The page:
4. dennisambler permalink
    August 4, 2016 8:46 am

    The Time Has Come The Walrus Said,To Speak With Truth and Honesty about Wildlife and Climate.

    This is another scare that gets re-cycled every so often. This was in 2010:

    “Scientists fear declining Arctic sea ice may have caused an unprecedented mass migration to dry land.

    The flight of the walrus has reinforced warnings from scientists that the lumbering animal may be headed for extinction because of climate change.”

    In 2008, the Independent was in full flow:

    “Walruses: The friendly, fun-loving, musically talented creatures are under threat from climate change.”

    In a story reminiscent of the “drowning polar bears” reported in 2005, WWF quoted a story from 2006, talking of lost and crying walrus pups with an image of a lone pup in the water.
    “We were on a station for 24 hours, and the calves would be swimming around us crying. We couldn’t rescue them,’ said Carin Ashjian, a biologist at Woods Hole Oceanographic Institution and a member of the research team….”

    The US Fish and Wildlife Service has photos of walrus swimming in open water with calves on their backs, maybe they didn’t need rescuing.

    In 2010, the litigious Centre for Biological Diversity, also got in on the Act:

    “Pacific Walrus Faces Dire Future: Federal Report Predicts Extinction Risk Due to Global Warming.”

    Walrus Evolution: They have been around for some time.

    “The Atlantic and Pacific varieties separated relatively recently, estimated at 500,000 and 785,000 years ago.”

    So what was the Arctic climate like 500,000 years ago? A paper by Willerslev E. et al, “Ancient Biomolecules from Deep Ice Cores Reveal a Forested Southern Greenland”; published in Science, 6 July 2007, showed that Greenland was covered in a dense forest teeming with flora and fauna less than a million years ago.

    Robert McGhee, Head of the Scientific Section, Archaeological Survey of Canada, based at the Canadian Museum of Civilization in Ottawa says that Walrus have lived in warmer times than today, in the relatively recent past:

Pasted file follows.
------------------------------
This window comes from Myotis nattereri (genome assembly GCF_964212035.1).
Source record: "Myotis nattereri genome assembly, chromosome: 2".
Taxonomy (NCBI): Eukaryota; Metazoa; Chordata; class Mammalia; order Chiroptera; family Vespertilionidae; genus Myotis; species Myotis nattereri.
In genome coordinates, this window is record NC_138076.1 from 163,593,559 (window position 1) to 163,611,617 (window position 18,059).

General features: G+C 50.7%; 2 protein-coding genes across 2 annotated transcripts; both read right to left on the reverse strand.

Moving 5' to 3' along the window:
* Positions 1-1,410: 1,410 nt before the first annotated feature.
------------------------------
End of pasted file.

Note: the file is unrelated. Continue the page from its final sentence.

“By about 7000 years ago…….The gulfs and channels between the arctic islands had long been at least seasonally ice-free, and provided a home to populations of seals, walrus, and whales.”

    There is considerable evidence that for the next 3500 years the Arctic climate was noticeably warmer than today, the tree-line was north of its present position, sea ice was less extensive, and animal populations were large and well established.”

    Walrus Islands State Game Sanctuary
    “Best known among the Walrus Islands is Round Island, where each summer large numbers of male walruses haul out on exposed, rocky beaches. Round Island is one of four major terrestrial haulouts in Alaska; the others are Capes Peirce (Togiak NWR), Newenham (Togiak NWR), and Seniavin (near Port Moller).”

    Check out the Live Cam:

    Lots of lovely walrus chilling out on the beach.

    Also lots of pictures of walrus haul outs below: It’s what they do.

    It’ll be time for penguins to become extinct again soon, it’s their turn.

    • dennisambler permalink
      August 4, 2016 9:02 am

      Before anyone tells me, I know that Penguins are in Antarctica, but the Center for Biological Diversity campaigned for 12 species to be added to the Endangered Species List in 2006.

      “These penguin species will march right into extinction unless greenhouse gas pollution is controlled,” said the center’s Kassie Siegel. “It is not too late to save them, but we must seize the available solutions to global warming immediately.”

  5. 4TimesAYear permalink
    August 4, 2016 8:24 pm

    Reblogged this on 4timesayear's Blog.